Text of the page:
Ease of Use
Once again earning a 6 out of 10, the Navigator performed above average when it came to the Ease of Use metric. This metric made up 25% of the total score, consisting of tests comparing the ease at switching between different types of floors, maximum reach, noise levels, cleaning under furniture, and in close to edges.
This model doesn't do anything to adjust the height for different floor types, but it does have an option to turn the rotating brush off, usually for hard floors. The Navigator did an excellent job in our edging test, with only a small amount of rice pushed into the corner. It had a little trouble collecting this, but eventually whittled it down after subsequent passes.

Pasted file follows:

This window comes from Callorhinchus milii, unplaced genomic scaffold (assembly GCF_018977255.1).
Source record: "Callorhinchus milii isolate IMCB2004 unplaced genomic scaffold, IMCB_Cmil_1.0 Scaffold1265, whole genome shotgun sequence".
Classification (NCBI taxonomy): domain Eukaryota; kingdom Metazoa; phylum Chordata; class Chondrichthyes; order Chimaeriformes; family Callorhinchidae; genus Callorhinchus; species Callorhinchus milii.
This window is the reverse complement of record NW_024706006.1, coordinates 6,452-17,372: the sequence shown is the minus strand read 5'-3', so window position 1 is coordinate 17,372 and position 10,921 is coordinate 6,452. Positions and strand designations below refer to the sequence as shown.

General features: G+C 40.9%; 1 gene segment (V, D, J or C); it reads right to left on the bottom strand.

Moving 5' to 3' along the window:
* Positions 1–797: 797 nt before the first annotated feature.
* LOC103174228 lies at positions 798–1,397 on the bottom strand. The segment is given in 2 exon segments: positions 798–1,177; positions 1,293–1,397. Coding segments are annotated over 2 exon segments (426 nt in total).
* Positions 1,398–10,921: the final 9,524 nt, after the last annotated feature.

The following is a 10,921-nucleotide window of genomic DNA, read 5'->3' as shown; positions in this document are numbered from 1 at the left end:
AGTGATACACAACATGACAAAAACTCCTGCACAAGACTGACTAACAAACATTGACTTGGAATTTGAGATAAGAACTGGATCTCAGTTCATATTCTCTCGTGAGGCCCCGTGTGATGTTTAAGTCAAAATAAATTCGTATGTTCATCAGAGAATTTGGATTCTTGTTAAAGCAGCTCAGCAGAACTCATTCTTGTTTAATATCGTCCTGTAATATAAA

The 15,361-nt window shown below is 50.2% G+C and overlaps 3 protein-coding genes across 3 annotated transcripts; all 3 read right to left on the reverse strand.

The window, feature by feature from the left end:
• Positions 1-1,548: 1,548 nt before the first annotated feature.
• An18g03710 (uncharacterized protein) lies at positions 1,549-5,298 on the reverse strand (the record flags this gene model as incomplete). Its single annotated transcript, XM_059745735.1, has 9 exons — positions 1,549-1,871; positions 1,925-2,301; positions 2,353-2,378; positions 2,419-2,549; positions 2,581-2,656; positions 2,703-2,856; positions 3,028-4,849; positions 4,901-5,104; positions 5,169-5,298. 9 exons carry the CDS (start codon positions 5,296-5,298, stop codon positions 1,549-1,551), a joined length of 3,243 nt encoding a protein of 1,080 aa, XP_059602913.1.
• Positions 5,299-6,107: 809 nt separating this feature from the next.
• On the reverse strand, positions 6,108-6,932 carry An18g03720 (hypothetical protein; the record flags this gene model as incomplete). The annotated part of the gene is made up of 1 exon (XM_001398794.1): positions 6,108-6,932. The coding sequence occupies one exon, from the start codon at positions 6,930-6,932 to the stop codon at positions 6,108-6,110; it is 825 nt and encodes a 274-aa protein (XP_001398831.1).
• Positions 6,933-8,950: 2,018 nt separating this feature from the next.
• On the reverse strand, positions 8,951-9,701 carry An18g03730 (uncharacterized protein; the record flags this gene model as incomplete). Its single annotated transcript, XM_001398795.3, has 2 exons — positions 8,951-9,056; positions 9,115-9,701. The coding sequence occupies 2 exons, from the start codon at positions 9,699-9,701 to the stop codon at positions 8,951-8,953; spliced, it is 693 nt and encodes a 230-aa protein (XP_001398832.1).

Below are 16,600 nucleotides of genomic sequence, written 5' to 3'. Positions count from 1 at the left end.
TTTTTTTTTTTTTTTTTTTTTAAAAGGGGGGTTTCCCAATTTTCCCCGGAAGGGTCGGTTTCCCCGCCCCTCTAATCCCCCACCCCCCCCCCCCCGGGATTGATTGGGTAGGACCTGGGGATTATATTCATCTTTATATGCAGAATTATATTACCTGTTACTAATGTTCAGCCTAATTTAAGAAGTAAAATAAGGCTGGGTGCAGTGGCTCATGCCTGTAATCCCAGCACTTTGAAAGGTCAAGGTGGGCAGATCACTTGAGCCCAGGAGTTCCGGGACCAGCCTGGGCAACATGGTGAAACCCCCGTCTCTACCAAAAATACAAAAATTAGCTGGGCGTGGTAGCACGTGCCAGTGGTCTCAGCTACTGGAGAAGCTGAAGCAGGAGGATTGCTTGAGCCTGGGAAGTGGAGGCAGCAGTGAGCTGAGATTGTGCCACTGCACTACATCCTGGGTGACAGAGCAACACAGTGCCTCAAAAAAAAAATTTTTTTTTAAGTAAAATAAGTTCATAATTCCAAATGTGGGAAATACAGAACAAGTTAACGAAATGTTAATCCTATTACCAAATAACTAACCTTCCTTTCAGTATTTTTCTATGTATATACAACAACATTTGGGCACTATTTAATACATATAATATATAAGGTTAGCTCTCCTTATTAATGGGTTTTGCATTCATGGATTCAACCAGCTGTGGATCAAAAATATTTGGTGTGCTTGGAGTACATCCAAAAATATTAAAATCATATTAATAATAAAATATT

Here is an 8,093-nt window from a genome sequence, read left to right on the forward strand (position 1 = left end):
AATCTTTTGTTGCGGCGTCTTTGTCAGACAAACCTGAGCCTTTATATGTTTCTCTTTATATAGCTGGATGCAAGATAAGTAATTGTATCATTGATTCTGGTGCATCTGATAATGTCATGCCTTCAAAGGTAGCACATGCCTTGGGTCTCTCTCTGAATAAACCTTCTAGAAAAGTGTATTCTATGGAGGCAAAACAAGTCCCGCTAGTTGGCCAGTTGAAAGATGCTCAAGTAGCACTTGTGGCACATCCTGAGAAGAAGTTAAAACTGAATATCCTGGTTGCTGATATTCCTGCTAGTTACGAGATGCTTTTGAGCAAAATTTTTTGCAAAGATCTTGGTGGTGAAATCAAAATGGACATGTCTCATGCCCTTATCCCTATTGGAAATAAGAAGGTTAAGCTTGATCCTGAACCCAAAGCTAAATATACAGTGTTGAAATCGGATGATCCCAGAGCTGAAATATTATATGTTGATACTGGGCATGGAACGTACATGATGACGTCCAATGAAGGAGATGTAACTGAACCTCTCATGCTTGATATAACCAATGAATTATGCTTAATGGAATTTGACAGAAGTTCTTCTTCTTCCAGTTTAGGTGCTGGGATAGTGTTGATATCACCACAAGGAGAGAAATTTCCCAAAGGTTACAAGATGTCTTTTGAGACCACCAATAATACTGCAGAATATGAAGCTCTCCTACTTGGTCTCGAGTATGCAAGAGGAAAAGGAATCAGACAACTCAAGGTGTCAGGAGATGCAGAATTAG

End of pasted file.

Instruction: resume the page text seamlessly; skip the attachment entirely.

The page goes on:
This vacuum did about average at cleaning under furniture, hampered by its lack of a lift-away feature. The Navigator reached about 5.5"-6" under our simulated sofa — about half the distance of the top models in this test.
In terms of reach, the Shark Navigator was relatively subpar, having one of the shortest reaches of the whole pack of vacuums. This model only could reach about 27' from the outlet, comparing somewhat poorly with the group.
This vacuum did finish up this metric by boosting its score in our noise test. Our rating panel judged this as tying for the quietest vacuum with the Shark Rotator. This assessment was backed up by our SPL meter, recording a level of 74 dBa, only about 4 dBA louder than the lowest measurement we recorded.